Chapman on Scientific Challenges Pertaining to Space Weather Forecasting Including Extremes


Format and Schedule

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The meeting will span four days. Each of the first three days will be organized around an integrative theme that hel
ps define our current understanding of forecasting space weather. The final day of the conference will be devoted to synthesizing discussion from the previous three days and defining new research directions.

The first day’s theme will be: scientific aspects of the space environment that limit forecasting effectiveness. This theme encompasses all SPA disciplines: solar/heliosphere (SH), magnetosphere (SM), and ionosphere/thermosphere (SA). The third day’s theme will be the scientific aspects that are favorable to meeting forecasting goals, for example, those aspects of the space environment that are more deterministic and predictable. An important question to raise is the nature of realistic forecasting goals: what can be accomplished? On both of these days, blocks of talks are followed by discussion periods of 30 minutes. Discussion is a main focus of the conference. The second day’s theme will be forecasting space weather extremes.

A poster session will conclude the second day. Since this is the only poster session, the poster topics can be broad and need not fit the second day’s theme. The poster session will be an excellent opportunity to introduce highly innovative concepts and for early career participants to express their perspectives. The poster session will be preceded by a "lightening round" of 1-minute poster introductions by the poster presenters.

On the third day, following the talks and discussion periods, we will organize meeting attendees into discussion sub-groups. The sub-groups will follow the different SPA disciplines: solar/heliosphere, magnetosphere, ionosphere/thermosphere (aeronomy), and a cross-cutting group emphasizing non-linear systems, numerical methods and data science. The sub-groups will discuss the first three days of the conference from the perspective of their discipline. The following should be addressed: is it convincing to suggest that space weather can be forecast within a reasonable set of expectations (which will be proposed prior to the meeting)? How convincing were the speakers that suggested space weather forecasting is tractable? How can limitations be addressed and what are the forecasting implications of those limitations? What are reasonable near-term targets for forecast accuracy in each domain? What approaches appear most promising? What fundamental research is most needed? What are the crucial observations? What can techniques from data science and dynamicsl systems theory offer for space weather forecasting research?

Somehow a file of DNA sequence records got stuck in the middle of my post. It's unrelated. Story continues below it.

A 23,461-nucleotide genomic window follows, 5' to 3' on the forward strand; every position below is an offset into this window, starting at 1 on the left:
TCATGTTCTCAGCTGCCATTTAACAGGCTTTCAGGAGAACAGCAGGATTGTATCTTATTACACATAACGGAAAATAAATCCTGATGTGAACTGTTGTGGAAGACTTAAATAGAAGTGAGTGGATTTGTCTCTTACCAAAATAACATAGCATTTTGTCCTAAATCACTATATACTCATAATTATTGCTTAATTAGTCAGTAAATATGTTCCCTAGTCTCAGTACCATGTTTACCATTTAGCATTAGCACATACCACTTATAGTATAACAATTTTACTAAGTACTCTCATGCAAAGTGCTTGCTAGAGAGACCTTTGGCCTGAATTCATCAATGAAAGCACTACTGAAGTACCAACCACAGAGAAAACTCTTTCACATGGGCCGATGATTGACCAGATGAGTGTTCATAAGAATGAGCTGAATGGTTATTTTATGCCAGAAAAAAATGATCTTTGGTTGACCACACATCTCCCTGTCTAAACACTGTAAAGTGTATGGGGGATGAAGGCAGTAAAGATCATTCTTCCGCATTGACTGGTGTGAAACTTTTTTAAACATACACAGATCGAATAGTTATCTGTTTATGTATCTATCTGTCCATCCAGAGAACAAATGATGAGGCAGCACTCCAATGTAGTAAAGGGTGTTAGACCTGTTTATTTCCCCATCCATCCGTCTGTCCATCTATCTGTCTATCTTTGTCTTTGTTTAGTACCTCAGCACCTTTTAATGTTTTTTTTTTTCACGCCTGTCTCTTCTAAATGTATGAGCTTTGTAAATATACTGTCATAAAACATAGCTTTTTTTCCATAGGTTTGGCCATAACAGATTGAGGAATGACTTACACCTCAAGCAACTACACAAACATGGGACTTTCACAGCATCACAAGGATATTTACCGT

On the fourth day, each SPA discipline sub-group, and the cross-cutting sub-group, will present their perspectives on these questions. The material will be synthesized in the discussion period before lunch. The remaining afternoon of the conference will treat concrete actions such as dates for the report, engagement of the various funding agencies, etc. Publication plans will be finalized during this discussion. A purpose of the wrap-up is to discuss how the Conference can have a lasting influence on the field.